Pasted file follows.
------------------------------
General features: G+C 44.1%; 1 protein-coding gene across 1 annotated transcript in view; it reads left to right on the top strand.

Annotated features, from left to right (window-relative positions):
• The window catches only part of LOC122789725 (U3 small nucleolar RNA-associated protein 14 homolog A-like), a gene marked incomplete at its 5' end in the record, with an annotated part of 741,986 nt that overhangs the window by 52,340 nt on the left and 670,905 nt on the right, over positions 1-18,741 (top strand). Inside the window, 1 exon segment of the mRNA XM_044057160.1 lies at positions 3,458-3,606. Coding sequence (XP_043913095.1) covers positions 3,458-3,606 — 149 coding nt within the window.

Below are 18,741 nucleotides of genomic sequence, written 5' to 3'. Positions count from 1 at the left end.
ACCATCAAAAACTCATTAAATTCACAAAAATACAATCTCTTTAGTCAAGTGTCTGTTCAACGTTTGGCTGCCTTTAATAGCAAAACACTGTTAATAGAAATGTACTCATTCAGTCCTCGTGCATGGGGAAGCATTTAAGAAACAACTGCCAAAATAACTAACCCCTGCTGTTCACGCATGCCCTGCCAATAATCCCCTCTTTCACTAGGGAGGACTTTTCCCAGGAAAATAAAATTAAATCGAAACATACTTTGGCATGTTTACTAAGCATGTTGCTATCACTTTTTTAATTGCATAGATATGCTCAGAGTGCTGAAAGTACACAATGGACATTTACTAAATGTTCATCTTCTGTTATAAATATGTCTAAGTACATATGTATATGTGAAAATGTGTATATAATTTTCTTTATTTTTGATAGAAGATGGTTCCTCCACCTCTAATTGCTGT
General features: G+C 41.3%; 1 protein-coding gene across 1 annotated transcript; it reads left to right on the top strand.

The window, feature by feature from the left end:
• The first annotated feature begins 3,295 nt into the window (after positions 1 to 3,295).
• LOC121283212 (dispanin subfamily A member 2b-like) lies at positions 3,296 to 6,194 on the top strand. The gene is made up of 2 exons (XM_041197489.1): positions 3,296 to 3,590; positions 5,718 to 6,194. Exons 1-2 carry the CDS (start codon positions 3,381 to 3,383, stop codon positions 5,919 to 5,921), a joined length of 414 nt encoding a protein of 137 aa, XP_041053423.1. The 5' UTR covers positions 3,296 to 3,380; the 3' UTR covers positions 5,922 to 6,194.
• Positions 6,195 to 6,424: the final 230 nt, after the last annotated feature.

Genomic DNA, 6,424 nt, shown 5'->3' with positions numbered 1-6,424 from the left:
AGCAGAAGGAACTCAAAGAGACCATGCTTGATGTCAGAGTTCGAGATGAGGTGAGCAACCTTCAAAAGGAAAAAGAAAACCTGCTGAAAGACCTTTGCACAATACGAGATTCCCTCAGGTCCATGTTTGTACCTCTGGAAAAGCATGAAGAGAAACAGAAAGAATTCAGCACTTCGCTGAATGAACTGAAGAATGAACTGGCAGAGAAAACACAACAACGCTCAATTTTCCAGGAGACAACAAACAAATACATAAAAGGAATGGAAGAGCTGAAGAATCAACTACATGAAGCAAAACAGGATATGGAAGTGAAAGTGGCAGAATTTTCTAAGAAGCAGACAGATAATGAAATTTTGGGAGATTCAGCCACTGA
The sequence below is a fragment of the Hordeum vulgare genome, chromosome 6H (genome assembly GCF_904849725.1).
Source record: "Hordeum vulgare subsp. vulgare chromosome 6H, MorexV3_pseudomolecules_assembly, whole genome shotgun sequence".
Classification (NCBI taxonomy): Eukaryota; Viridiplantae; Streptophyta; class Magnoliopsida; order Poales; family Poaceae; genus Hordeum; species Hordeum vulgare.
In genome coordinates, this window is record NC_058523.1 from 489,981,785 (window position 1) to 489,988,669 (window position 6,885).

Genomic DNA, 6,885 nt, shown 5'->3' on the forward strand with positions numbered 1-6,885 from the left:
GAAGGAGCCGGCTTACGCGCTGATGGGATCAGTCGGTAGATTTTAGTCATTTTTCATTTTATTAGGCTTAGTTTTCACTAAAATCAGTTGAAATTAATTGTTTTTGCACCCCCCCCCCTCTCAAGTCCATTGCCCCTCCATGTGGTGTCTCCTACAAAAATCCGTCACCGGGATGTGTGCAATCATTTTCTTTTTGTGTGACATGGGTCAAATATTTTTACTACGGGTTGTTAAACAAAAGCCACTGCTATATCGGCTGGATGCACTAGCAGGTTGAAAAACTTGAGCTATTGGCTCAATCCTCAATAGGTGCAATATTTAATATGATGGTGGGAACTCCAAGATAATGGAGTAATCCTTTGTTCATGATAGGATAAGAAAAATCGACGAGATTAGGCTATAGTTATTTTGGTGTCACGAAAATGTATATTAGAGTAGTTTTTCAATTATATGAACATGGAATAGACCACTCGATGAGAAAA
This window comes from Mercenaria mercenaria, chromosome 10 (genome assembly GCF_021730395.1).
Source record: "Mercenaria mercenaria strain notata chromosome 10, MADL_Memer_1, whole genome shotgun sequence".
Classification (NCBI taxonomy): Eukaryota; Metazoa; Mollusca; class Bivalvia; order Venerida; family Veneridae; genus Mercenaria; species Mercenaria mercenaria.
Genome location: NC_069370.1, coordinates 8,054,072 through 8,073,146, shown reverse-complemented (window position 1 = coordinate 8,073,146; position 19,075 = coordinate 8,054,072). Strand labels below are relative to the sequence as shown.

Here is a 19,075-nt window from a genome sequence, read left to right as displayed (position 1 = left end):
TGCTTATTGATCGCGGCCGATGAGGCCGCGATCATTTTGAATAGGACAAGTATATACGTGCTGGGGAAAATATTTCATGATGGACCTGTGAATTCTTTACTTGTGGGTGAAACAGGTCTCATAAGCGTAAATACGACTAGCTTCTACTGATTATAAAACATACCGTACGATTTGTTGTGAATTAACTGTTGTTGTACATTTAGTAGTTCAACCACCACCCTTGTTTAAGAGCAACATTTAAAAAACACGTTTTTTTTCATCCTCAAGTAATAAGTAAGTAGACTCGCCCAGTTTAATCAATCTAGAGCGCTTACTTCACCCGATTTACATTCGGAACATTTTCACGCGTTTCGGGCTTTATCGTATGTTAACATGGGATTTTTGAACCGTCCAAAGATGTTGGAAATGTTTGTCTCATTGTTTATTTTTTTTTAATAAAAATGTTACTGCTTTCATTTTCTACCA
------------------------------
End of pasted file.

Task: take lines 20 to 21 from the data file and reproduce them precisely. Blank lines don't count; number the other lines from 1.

Source record: "Mercenaria mercenaria strain notata chromosome 10, MADL_Memer_1, whole genome shotgun sequence".
Classification (NCBI taxonomy): Eukaryota; Metazoa; Mollusca; class Bivalvia; order Venerida; family Veneridae; genus Mercenaria; species Mercenaria mercenaria.